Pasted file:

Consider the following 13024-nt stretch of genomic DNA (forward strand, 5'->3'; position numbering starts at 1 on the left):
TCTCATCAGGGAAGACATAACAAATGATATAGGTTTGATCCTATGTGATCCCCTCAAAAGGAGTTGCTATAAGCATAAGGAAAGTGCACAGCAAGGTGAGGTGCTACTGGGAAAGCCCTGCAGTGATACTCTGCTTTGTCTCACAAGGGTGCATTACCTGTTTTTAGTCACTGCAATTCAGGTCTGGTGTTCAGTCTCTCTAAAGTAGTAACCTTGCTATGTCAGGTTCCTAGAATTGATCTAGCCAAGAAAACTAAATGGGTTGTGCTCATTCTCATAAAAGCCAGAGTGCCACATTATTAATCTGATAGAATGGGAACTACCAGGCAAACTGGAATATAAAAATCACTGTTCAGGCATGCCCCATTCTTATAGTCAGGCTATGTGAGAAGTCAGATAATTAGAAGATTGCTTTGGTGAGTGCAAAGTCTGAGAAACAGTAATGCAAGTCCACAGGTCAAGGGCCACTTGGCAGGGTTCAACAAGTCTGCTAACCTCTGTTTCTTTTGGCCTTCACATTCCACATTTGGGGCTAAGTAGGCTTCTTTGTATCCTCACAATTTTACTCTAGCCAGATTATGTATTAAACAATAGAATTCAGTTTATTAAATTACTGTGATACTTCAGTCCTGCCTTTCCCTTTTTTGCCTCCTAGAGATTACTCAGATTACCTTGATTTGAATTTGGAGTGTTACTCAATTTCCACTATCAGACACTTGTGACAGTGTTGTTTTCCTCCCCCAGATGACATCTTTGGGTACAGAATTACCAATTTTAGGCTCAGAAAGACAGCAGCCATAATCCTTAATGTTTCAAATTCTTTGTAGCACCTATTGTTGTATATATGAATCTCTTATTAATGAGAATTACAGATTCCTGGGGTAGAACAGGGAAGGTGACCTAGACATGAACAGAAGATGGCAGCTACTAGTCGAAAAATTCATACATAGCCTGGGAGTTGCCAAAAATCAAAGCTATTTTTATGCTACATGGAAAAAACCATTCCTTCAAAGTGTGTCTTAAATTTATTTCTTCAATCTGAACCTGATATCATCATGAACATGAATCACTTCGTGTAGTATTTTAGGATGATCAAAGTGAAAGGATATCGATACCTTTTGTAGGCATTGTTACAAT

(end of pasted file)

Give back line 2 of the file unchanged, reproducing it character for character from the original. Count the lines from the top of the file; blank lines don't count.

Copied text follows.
TCTCATCAGGGAAGACATAACAAATGATATAGGTTTGATCCTATGTGATCCCCTCAAAAGGAGTTGCTATAAGCATAAGGAAAGTGCACAGCAAGGTGAGGTGCTACTGGGAAAGCCCTGCAGTGATACTCTGCTTTGTCTCACAAGGGTGCATTACCTGTTTTTAGTCACTGCAATTCAGGTCTGGTGTTCAGTCTCTCTAAAGTAGTAACCTTGCTATGTCAGGTTCCTAGAATTGATCTAGCCAAGAAAACTAAATGGGTTGTGCTCATTCTCATAAAAGCCAGAGTGCCACATTATTAATCTGATAGAATGGGAACTACCAGGCAAACTGGAATATAAAAATCACTGTTCAGGCATGCCCCATTCTTATAGTCAGGCTATGTGAGAAGTCAGATAATTAGAAGATTGCTTTGGTGAGTGCAAAGTCTGAGAAACAGTAATGCAAGTCCACAGGTCAAGGGCCACTTGGCAGGGTTCAACAAGTCTGCTAACCTCTGTTTCTTTTGGCCTTCACATTCCACATTTGGGGCTAAGTAGGCTTCTTTGTATCCTCACAATTTTACTCTAGCCAGATTATGTATTAAACAATAGAATTCAGTTTATTAAATTACTGTGATACTTCAGTCCTGCCTTTCCCTTTTTTGCCTCCTAGAGATTACTCAGATTACCTTGATTTGAATTTGGAGTGTTACTCAATTTCCACTATCAGACACTTGTGACAGTGTTGTTTTCCTCCCCCAGATGACATCTTTGGGTACAGAATTACCAATTTTAGGCTCAGAAAGACAGCAGCCATAATCCTTAATGTTTCAAATTCTTTGTAGCACCTATTGTTGTATATATGAATCTCTTATTAATGAGAATTACAGATTCCTGGGGTAGAACAGGGAAGGTGACCTAGACATGAACAGAAGATGGCAGCTACTAGTCGAAAAATTCATACATAGCCTGGGAGTTGCCAAAAATCAAAGCTATTTTTATGCTACATGGAAAAAACCATTCCTTCAAAGTGTGTCTTAAATTTATTTCTTCAATCTGAACCTGATATCATCATGAACATGAATCACTTCGTGTAGTATTTTAGGATGATCAAAGTGAAAGGATATCGATACCTTTTGTAGGCATTGTTACAAT